So you want a job as a copywriter?
Oh, you've never really written ads? But let me guess, you have published a few short stories. Which is awesome. And you've come to see me because you Googled me and found that, like you, I was pretty much unqualified and unprepared for a job as a copywriter when I started out. If I could do it, then why can't you?
So far, I'm tracking. I was a just-barely-published novelist (very small press) when, at 30, I got my first job as a copywriter. And you're right—I had never studied marketing, communications, business or advertising. Like you, I was an English major who could quote random lines from T.S. Eliot's Prufrock. And now look at me: I am a creative director and a partner at a successful ad agency.
I want to help you. I really do. I see a dozen of you some months. I have passed out assignments to help you develop your books. I have met you in coffee shops to critique your progress. I've given you the names of other CDs to contact. I've even given you jobs.
But what I can't give you is what you need the most: the experience of desperately trying to get someone to do something. I'm not talking about writing persuasive ads. I'm talking about something much more visceral like selling knives door-to-door or promoting a band or starting a business. This thing has to be more than a hobby. Its success or failure has to have a real impact on your life, if not your soul.
For me, this thing was teaching. Before I got a job in advertising, I spent several years teaching writing to unprepared college students who hated being in my not-for-credit-but-required-to-get-into-freshman-English class.
I didn't know what branding or positioning was back then, but I knew that writing needed a makeover. It was old and stodgy and too much about things that didn't matter—the past-perfect, the pluperfect, apostrophes and possessives. Writing was academic in the worst sense of that word—not an activity but a subject.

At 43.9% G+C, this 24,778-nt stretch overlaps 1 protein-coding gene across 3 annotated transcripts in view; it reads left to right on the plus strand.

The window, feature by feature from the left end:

I rebranded it as an action sport. On day one, I told my students that learning to write was like learning how to play basketball. And so I made them practice. Think shoot-arounds, only with words. The more they played, the better they got.
I had never heard of stunt marketing, but I quickly realized I needed to do something big and dramatic to get attention. I threw out the book. I told them not to bother buying it.
I brought in the newspaper, enough copies for everyone, and that became our textbook. We read and argued and wrote letters to the editor. I learned how to get people to engage in a conversation. I learned how to make things relevant. It would be years before I understood that these were the central tenets of marketing. We were still 20 years from Facebook.
Today, I help brands articulate their purpose, their "why," as Simon Sinek calls it. I learned how to do this long before there was a Golden Circle. I told my students that the purpose of writing was to gain power. I told them that writing was not a way to record what you already know but a process by which you figure out what you believe.
I still believe that.
One semester, one of my students got a long letter published in the newspaper. My class celebrated. They became witnesses. They felt the power of words.
So yeah, you should practice writing ads and TV scripts. You should build your book, and consider enrolling in an ad school like The Creative Circus. But you should also find your why—and do whatever it takes to convince other people of its importance.
There's no better preparation for becoming a creative.